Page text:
Studying in Hong Kong
Location: Lingnan University
Why did you choose your particular destination?
I chose to study in Hong Kong for many reasons. I really wanted to experience culture shock and a culture that I really knew very little about. I also study colonial history and thought it would be interesting to compare former British colonies, the US and HK both meeting that requirement. Finally, I really wanted to know what it would be like to think and experience things from a totally opposite point of view, as I think that is an important skill and that many of today’s geopolitical problems could be resolved with that mindset.
Describe your favorite moment or most breathtaking experience.
That is a very hard question to answer. My entire experience was my “favorite”; I loved my whole time spent there. But if I had to choose, I suppose the most amazing to me was the night we went out to a horse race. While the race itself was fun, it was also a great way to experience Hong Kong’s society. People from varying socioeconomic classes and separate neighborhoods within Hong Kong were all on equal footing. It was possible to sit next to the CEO of HSBC bank and have someone who lived in the infamous “cage houses” of Kowloon watching the race at the same time. It was just very powerful to be able to see all of society on essentially equal terms.
What was your favorite class or learning experience?
While it was by far the most difficult, I really enjoyed my Cantonese class. I think that one of the best ways to learn about another culture is through its language. Learning even the few phrases I know allowed me to better understand Hong Kong and its rich culture.
How did the educational experience differ from your experience here at Washington College?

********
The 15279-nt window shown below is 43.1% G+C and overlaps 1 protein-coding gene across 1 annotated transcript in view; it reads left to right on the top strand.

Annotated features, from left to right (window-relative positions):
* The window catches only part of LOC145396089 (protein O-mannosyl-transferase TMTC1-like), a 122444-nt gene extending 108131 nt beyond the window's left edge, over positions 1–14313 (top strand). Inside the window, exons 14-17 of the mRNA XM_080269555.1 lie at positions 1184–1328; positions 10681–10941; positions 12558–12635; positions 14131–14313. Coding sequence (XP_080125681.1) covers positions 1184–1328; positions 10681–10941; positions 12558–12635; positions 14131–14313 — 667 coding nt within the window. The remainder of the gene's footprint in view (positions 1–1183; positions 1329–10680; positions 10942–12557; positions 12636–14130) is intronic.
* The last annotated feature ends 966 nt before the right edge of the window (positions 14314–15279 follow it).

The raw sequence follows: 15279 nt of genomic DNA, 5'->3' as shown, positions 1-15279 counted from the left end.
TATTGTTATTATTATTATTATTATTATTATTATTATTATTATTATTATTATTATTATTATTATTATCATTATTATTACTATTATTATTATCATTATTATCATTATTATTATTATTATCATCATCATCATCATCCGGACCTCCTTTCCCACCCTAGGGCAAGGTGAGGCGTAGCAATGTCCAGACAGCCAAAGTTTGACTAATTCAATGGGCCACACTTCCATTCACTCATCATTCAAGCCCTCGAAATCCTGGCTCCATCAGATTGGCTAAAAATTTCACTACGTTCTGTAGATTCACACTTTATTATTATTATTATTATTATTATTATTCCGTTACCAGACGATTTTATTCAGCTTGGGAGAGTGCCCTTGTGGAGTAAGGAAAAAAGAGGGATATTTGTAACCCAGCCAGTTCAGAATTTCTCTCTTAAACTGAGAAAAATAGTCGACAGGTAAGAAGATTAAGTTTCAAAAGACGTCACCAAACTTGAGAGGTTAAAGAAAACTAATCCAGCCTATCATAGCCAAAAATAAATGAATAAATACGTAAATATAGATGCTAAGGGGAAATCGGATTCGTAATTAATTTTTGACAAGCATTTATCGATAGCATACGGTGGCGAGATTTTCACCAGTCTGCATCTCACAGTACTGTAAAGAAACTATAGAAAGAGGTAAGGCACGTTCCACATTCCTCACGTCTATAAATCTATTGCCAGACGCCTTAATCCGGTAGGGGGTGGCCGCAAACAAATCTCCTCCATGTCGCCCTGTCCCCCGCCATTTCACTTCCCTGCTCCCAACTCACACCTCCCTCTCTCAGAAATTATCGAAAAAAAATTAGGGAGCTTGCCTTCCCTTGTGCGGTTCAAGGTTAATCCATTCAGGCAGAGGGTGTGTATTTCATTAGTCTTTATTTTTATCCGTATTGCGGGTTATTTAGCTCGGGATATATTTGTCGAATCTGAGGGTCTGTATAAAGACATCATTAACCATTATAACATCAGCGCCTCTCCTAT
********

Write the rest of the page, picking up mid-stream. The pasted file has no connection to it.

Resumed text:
I was surprised by how little the students in Hong Kong seemed to care about their classes. Often, I was the only one answering the questions; the locals just sat there and didn’t participate. Also, the biggest difference was that classes were generally lecture only, with a separate “tutorial” for discussion. This method is very common in China, but can be quite perplexing to those at WC who are used to discussion-based classes only.
How did your experience change you?
I think that the biggest change was—as corny as it may sound—that it expanded my horizons. I don’t think I was terribly closed-minded, but being in a new culture really helped me see things from a point of view that wasn’t American—or even Western for that matter. Another major change was the feeling of total independence, which is incredibly relevant to when I’ll be in the “real world” in a few years.
What specific aspects of the culture did you want to bring back to America?
If I could bring anything back, it would be the pure sincerity of the people. Sure, Americans love to think that we are all open and friendly and that we aren’t biased anymore, but never have I felt so welcomed—even as a white outsider with limited language skills—as I did in Hong Kong. I think that this welcoming and sincere hospitality and friendliness is very important for us to have in the States.
Where else were you able to travel while abroad?
I didn’t get to travel as much as I’d like, which allowed me to really explore all of Hong Kong’s hidden wonders, but I did get to visit Macau and Taiwan.
What did you miss most about Washington College while you were away?
I missed my friends and the familiarity and found that I even missed just being on campus. It’s a really beautiful campus and has become my second home.
What advice do you have for students who are interested in studying abroad?
No matter where you go, do your homework. This is a life-changing eent and you want it to be great, so spending a few hours reading up about where you’ll be will be benficial to you, and the locals will like you because you won’t be the stereotypical “dumb American.”
My other piece of advice is this: be open. While this may seem obvious, many of the fellow Americans at Lingnan chose to hang out only with other Americans or Westerners, and often did the same things as the other Western kids. But this limits your experience. Just be willing to do anything and everything, and by being open, you’ll really get to forge the friendships with locals that will last a lifetime.
That said, despite spending time learning about Hong Kong and asking people who’d been there about it, I was still surprised by the amount of people who don’t speak English. It’s one thing to read the statistic about how many people speak it, but another thing entirely when you have to buy groceries without words!